Do You Actually Need To Get A New Passport After Having Plastic Surgery?

While plenty of great vacation spots don't require a passport, you will eventually need one if you want to broaden your travel horizons. Normally, you have 10 years before you need to renew the document, but you might have to shell out the cash for a new one if you undergo plastic surgery during that period. It all depends on the type of surgery you get and how much it modifies your underlying facial structure compared to how it looked when you had your picture taken.


Passport control seems to realize that people may look different than they do in their passport photo if several years have passed. However, the U.S. State Department confirms that you'll need to update it if you've had "significant facial surgery or trauma." The reasons extend beyond security officers noticing a discrepancy between your current appearance and your passport picture and into the realm of science.

Many airports use computers to analyze faces

Increasingly, passport control relies on biometrics and facial recognition software to determine that your identity matches who you claim to be. If you've received a U.S. passport since August 2007, it will have a chip embedded in it. That chip stores data, including from your passport photo. The airport computers use the facial geometry from your passport picture to confirm your ID. "It includes the distance between the pupils, ears, nose and mouth, the mouth's and the eyes' width, and many others," Karolina Turowska, a biometric photography and travel expert for Passport-Photo.Online explained to Buzzfeed. So, if you transform those markers via surgery, the computer may no longer perceive you as the same person. You also can't smile in passport photos due to those biometrics.


Plastic surgery procedures most likely to cause problems for airport computer systems include nose jobs, jaw surgeries, and brow lifts. Fillers and Botox probably won't cause as many problems at passport control, though it depends on how much they alter the proportions of your face. Medical procedures other than plastic surgery can dramatically change your appearance. Significant weight loss may impact the look of your facial structure even if you haven't had any work done in that area, so something like gastric bypass surgery could cause enough differences to warrant an updated photo. Check with your doctor if you have any doubts.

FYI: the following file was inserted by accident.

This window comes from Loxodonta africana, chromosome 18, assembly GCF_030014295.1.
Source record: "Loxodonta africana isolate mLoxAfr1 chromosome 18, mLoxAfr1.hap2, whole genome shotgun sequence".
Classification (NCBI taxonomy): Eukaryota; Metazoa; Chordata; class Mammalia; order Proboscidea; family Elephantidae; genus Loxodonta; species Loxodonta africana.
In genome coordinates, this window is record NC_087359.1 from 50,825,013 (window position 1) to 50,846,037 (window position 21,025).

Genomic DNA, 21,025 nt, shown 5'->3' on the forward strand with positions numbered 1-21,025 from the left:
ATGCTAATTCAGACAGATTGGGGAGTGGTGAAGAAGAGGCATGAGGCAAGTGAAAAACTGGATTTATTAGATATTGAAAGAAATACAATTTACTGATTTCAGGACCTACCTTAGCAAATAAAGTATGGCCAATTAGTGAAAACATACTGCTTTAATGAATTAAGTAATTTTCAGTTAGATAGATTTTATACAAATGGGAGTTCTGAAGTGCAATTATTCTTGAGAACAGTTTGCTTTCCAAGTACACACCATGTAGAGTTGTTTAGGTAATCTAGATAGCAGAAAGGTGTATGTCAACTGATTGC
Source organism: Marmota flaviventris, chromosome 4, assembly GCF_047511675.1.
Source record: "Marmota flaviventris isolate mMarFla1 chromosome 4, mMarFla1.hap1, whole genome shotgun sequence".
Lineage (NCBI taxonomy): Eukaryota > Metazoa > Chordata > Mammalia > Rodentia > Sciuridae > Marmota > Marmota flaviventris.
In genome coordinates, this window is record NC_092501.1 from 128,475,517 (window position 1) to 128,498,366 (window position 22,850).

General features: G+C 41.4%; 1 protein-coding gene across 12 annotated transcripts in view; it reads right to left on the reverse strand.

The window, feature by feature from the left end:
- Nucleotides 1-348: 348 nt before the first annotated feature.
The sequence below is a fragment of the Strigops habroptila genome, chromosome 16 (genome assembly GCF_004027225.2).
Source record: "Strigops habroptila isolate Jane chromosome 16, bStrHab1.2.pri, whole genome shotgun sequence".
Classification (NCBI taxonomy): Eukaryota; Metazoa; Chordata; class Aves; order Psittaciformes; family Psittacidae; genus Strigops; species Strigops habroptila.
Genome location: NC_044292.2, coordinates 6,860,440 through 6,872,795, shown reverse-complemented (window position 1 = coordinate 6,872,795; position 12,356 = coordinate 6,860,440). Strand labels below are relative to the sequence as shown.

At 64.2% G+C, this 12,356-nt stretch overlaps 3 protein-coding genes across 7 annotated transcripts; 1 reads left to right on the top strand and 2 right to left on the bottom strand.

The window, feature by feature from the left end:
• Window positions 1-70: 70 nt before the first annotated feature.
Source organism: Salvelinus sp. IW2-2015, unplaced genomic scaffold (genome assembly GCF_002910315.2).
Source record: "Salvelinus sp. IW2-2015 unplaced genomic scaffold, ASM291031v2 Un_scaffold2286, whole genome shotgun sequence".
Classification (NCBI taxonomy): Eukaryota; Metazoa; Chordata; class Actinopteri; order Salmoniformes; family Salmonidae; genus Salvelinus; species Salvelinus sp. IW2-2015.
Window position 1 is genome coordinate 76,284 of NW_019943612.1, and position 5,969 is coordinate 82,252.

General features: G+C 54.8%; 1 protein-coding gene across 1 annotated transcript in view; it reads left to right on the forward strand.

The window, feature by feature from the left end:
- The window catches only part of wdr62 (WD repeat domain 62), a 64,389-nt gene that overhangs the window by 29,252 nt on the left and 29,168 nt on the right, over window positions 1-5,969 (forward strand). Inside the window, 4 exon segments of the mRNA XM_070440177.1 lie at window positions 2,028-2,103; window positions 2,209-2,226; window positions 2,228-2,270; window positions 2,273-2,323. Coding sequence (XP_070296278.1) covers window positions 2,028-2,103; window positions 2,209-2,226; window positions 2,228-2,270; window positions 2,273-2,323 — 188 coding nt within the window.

Get a doctor's note if your surgery significantly changes your face

Multiple stories of travelers getting stopped at the border and struggling to confirm their identities after undergoing and recovering from plastic surgery have popped up. Or you might travel abroad specifically to get plastic surgery, which means you would not have the time or ability to update your passport before your return trip — especially if parts of your face still need time to heal. If you've recently gone under the knife and know that you might receive questions about your new look, ask your doctor to write a note explaining that you might appear different than your ID photo.


Airports can cause enough stress on their own without having to worry about customs preventing you from flying home. It's a hassle to pay for and wait for your new passport to show up, but it beats TSA pulling you aside for additional screening. When you do get a replacement, remember to hold on to your old passport.